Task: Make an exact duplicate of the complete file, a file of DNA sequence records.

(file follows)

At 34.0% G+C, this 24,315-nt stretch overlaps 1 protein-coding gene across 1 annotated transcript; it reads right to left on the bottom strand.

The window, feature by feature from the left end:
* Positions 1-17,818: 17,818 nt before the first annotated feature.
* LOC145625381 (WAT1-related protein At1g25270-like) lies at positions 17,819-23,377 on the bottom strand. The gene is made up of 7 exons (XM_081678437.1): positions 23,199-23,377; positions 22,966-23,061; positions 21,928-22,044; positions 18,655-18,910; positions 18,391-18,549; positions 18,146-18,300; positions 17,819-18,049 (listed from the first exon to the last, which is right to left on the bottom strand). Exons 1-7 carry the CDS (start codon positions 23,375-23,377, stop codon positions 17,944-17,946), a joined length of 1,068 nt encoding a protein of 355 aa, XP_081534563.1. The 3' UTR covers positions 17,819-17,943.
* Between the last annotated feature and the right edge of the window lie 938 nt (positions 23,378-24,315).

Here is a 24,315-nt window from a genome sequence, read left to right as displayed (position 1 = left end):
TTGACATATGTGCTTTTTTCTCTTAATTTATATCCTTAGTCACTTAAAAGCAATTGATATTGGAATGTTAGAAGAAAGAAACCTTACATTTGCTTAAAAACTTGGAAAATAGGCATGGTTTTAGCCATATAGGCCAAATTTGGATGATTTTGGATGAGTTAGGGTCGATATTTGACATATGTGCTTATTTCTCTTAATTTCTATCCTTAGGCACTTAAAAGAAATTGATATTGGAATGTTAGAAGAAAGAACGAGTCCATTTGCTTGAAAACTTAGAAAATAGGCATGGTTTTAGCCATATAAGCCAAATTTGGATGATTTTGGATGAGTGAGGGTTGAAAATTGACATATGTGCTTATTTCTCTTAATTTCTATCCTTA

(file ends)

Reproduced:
At 34.0% G+C, this 24,315-nt stretch overlaps 1 protein-coding gene across 1 annotated transcript; it reads right to left on the bottom strand.

The window, feature by feature from the left end:
* Positions 1-17,818: 17,818 nt before the first annotated feature.
* LOC145625381 (WAT1-related protein At1g25270-like) lies at positions 17,819-23,377 on the bottom strand. The gene is made up of 7 exons (XM_081678437.1): positions 23,199-23,377; positions 22,966-23,061; positions 21,928-22,044; positions 18,655-18,910; positions 18,391-18,549; positions 18,146-18,300; positions 17,819-18,049 (listed from the first exon to the last, which is right to left on the bottom strand). Exons 1-7 carry the CDS (start codon positions 23,375-23,377, stop codon positions 17,944-17,946), a joined length of 1,068 nt encoding a protein of 355 aa, XP_081534563.1. The 3' UTR covers positions 17,819-17,943.
* Between the last annotated feature and the right edge of the window lie 938 nt (positions 23,378-24,315).

Here is a 24,315-nt window from a genome sequence, read left to right as displayed (position 1 = left end):
TTGACATATGTGCTTTTTTCTCTTAATTTATATCCTTAGTCACTTAAAAGCAATTGATATTGGAATGTTAGAAGAAAGAAACCTTACATTTGCTTAAAAACTTGGAAAATAGGCATGGTTTTAGCCATATAGGCCAAATTTGGATGATTTTGGATGAGTTAGGGTCGATATTTGACATATGTGCTTATTTCTCTTAATTTCTATCCTTAGGCACTTAAAAGAAATTGATATTGGAATGTTAGAAGAAAGAACGAGTCCATTTGCTTGAAAACTTAGAAAATAGGCATGGTTTTAGCCATATAAGCCAAATTTGGATGATTTTGGATGAGTGAGGGTTGAAAATTGACATATGTGCTTATTTCTCTTAATTTCTATCCTTA